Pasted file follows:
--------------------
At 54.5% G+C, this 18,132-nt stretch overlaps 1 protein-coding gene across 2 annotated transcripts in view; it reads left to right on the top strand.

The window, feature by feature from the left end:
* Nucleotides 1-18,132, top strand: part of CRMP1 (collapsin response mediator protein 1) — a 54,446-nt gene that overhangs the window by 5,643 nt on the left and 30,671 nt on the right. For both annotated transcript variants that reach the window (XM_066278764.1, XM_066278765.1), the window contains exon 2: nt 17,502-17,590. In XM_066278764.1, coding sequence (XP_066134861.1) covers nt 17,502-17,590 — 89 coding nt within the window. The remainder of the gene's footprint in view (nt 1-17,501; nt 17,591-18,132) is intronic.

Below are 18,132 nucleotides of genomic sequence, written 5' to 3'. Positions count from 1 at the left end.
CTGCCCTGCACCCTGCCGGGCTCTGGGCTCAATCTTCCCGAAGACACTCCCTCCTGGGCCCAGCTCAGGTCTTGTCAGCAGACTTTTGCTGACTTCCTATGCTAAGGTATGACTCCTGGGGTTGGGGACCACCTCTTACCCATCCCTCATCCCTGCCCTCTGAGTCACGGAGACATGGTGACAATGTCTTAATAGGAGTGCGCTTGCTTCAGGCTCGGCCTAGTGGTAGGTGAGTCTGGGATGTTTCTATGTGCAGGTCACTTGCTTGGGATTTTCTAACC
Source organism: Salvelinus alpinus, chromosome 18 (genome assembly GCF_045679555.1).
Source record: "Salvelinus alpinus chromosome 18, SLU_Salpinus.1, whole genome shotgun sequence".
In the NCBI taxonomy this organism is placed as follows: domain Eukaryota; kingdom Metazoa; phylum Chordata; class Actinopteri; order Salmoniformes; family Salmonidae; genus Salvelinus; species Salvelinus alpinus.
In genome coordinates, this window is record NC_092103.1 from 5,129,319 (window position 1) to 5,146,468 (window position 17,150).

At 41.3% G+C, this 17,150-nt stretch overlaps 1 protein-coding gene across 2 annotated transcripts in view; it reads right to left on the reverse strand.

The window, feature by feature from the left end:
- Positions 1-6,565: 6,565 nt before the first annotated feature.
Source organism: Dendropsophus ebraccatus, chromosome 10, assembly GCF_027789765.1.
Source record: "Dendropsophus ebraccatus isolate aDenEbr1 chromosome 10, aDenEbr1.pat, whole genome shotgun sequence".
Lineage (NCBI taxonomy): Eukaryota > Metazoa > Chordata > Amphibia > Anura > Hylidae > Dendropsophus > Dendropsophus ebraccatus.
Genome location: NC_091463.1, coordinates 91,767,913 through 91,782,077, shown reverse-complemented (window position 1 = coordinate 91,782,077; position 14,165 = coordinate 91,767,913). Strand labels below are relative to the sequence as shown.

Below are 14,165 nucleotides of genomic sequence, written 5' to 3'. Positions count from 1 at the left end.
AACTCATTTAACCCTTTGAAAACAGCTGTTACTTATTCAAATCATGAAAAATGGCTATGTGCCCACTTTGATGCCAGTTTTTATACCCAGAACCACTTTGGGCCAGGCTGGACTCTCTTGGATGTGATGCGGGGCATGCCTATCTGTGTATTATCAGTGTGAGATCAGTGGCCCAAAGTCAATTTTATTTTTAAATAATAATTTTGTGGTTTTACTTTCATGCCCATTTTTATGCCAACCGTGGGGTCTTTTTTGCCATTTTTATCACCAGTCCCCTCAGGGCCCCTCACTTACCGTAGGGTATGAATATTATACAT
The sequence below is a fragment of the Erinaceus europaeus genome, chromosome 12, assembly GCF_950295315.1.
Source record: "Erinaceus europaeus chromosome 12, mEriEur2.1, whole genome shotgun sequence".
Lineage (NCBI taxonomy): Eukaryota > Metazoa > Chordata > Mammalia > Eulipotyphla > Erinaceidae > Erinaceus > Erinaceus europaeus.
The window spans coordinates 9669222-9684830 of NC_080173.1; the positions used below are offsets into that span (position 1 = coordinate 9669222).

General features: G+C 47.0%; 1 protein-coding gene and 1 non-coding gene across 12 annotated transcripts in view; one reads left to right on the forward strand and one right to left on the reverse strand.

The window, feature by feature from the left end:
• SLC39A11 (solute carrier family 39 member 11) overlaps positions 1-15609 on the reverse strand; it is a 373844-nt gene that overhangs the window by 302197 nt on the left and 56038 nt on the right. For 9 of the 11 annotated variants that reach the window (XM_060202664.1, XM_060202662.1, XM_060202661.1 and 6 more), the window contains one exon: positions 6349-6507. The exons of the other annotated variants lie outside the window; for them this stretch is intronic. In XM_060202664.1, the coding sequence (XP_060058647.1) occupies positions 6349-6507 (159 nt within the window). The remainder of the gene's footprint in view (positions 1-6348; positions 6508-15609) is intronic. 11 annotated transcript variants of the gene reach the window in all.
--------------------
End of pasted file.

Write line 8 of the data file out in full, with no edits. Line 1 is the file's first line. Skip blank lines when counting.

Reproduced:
In the NCBI taxonomy this organism is placed as follows: domain Eukaryota; kingdom Metazoa; phylum Chordata; class Actinopteri; order Salmoniformes; family Salmonidae; genus Salvelinus; species Salvelinus alpinus.